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2016 MCHAP

Libertad Street House

Pedro Livni and Karin Bla

Montevideo, Paraguay

April 2014


Pedro Livni Karin Bia


Adirah Mautner (Associate architect) Alberto Catañy (Structural engineering) Victoria Martín (Rendering) Federico Lapeyre (Models)


Marcelo Ellenberg Adirah Mautner


Federico Cairoli


Starting with the aforementioned demands and the conviction of designing an urban house, two ideas relative to the spatial organization prevailed above the rest. The first consisted of appealing to the horizontal dimension: this was materialized through the configuration of the living spaces in an open plan set at street level. In this manner it established a link and an uninterrupted prolongation of the interiority and domestic uses onto the exterior spaces. Continuity only mediated and protected from the street noise by green spaces. This was achieved with the application of diverse mobile walls which with their hiding and different configurations enable the spatial performance. The second idea, and as a counterpoint to the previous one, was to introduce the vertical dimension: for this a rotative center was defined, occupied by the stairs and the double height hallway, which organizes the floor plan distributing the different rooms around itself. Likewise, this center allows the access of direct natural lighting to all of the common areas of the house and establishes a very intense relation between the ground floor of communal use and the first floor reserved to the private spaces. Finally, from a material standpoint the monomateriality of reinforced concrete is resorted to for slabs and vertical surfaces in contrast to the application of the warmer wood for the pavements and mobile dividing elements.


The commission to be set on an infill lot, within a highly consolidated sector of the city of Montevideo as the neighborhood of Pocitos is, while facing a high traffic street, consisted of the design of a four bedroom house with the associated living areas: living room, dinning, den, kitchen and scullery, plus the service areas: laundry room, storage area, and service quarters. Added to this was the need to park two vehicles in the lot's front setback. A program which at first glance resulted slightly excessive in relation to the size of the plot. In addition to the program, the desire for natural light, direct sunlight whenever possible, to enter all the spaces of the house was also posed. On our part, as a starting point, we stated the idea of a house that could guard the privacy of the domestic life relative to the street while not renouncing a strong relationship between the interior and exterior spaces. Another initial theme which for us was important was the idea of flexibility: the possibility that the living spaces -the binomial formed by the living-dinning room and the den- can be conformed as a single continuous space while also being able to gain independence and function separately.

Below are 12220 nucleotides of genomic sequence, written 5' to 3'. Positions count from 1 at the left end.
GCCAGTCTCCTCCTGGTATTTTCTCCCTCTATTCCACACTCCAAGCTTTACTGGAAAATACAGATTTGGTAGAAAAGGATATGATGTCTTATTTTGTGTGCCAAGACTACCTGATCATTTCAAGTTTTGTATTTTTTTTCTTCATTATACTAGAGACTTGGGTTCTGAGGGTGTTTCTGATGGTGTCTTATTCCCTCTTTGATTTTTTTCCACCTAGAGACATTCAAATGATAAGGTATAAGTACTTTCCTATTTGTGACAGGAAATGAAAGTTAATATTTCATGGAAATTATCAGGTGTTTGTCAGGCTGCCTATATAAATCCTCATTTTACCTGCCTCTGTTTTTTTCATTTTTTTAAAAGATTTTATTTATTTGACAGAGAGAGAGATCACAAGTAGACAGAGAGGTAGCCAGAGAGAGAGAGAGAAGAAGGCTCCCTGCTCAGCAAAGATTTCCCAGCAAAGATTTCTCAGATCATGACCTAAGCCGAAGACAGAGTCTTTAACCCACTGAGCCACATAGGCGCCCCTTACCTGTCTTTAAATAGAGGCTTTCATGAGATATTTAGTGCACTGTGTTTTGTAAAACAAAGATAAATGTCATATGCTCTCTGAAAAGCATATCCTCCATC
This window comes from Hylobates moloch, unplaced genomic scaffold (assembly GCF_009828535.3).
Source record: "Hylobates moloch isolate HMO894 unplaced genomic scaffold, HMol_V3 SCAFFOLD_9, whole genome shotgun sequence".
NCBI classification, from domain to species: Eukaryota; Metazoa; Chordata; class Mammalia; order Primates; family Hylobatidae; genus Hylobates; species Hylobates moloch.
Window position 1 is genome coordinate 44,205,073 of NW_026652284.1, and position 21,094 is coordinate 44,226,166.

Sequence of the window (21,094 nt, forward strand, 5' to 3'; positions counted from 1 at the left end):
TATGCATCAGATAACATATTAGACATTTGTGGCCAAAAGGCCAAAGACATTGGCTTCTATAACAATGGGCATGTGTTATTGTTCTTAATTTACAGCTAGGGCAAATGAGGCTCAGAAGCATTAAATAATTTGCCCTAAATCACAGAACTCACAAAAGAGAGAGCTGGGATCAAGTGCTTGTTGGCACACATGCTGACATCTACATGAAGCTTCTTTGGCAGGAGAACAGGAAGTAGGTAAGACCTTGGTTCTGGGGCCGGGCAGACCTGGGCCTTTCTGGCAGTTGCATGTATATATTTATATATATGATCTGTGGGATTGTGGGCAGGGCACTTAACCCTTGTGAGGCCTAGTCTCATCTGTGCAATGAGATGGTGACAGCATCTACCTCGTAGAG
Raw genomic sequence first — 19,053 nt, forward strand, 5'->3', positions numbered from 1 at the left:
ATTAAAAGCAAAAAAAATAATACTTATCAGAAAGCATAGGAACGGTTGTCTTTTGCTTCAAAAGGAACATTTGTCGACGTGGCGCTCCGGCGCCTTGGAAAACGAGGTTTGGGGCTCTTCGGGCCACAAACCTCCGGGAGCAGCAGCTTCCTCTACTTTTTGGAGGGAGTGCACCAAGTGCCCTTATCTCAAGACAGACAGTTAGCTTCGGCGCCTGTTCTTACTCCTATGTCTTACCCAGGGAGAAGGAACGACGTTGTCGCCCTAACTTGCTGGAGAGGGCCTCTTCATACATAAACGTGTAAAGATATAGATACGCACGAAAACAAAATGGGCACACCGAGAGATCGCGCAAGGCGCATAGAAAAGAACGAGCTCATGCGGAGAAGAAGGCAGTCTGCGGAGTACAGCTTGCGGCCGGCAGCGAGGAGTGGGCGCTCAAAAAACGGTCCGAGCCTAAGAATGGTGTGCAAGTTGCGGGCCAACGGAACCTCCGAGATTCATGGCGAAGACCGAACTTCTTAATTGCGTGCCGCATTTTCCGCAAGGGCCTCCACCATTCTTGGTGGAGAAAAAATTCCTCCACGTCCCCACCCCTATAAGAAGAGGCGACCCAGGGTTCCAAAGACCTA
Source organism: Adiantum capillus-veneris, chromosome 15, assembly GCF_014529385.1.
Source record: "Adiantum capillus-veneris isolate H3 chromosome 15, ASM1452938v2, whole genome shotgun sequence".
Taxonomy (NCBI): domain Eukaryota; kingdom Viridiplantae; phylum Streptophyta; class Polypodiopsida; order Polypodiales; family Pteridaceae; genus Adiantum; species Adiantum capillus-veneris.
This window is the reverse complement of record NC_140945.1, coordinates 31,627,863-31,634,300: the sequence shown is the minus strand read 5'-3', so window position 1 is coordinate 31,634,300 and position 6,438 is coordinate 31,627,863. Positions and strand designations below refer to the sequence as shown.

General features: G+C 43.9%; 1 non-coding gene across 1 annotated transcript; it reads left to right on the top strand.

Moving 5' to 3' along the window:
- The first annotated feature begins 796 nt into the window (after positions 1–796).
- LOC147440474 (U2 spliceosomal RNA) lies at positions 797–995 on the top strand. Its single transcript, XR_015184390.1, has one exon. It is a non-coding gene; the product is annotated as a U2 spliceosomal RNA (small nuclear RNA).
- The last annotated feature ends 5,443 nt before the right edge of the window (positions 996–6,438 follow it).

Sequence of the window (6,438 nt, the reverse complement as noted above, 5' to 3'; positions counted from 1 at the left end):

From a morphological standpoint the house is able to satisfactorily articulate an urban context in which due to the superposition of successive normative changes two story houses in different street alignments coexist interspersed with highrise buildings of up to 10 stories. This is reinforced with the construction of a deep access, which allows the house to establish a strong relationship with the street (a street with a high intensity of traffic) without renouncing the domestic privacy that the program requires. Thus on the ground floor a gradient is set -street, sidewalk, front yard and deep access, interiority and yard once again- which regulates the dialogue between the public and common dimension with the domestic and private milieu. A spatial sequence mediated simply by plant species and glazed closures. Inside the house the versatility achieved for the configuration of common spaces has allowed a very good performance adaptability to the different situations of domestic life. From the habitual reunions and celebrations in which the interior and exterior fuse into one great undifferentiated continuum, to moments in which the space is compartmentalized and allows the children to freely play without distorting the other areas of domestic life. The upper level destined for the privacy of the bedrooms, while being articulated around the double height rotative center, prolongs onto the great terrace, a play area also, which protects the access and reinstates the bond with the street.

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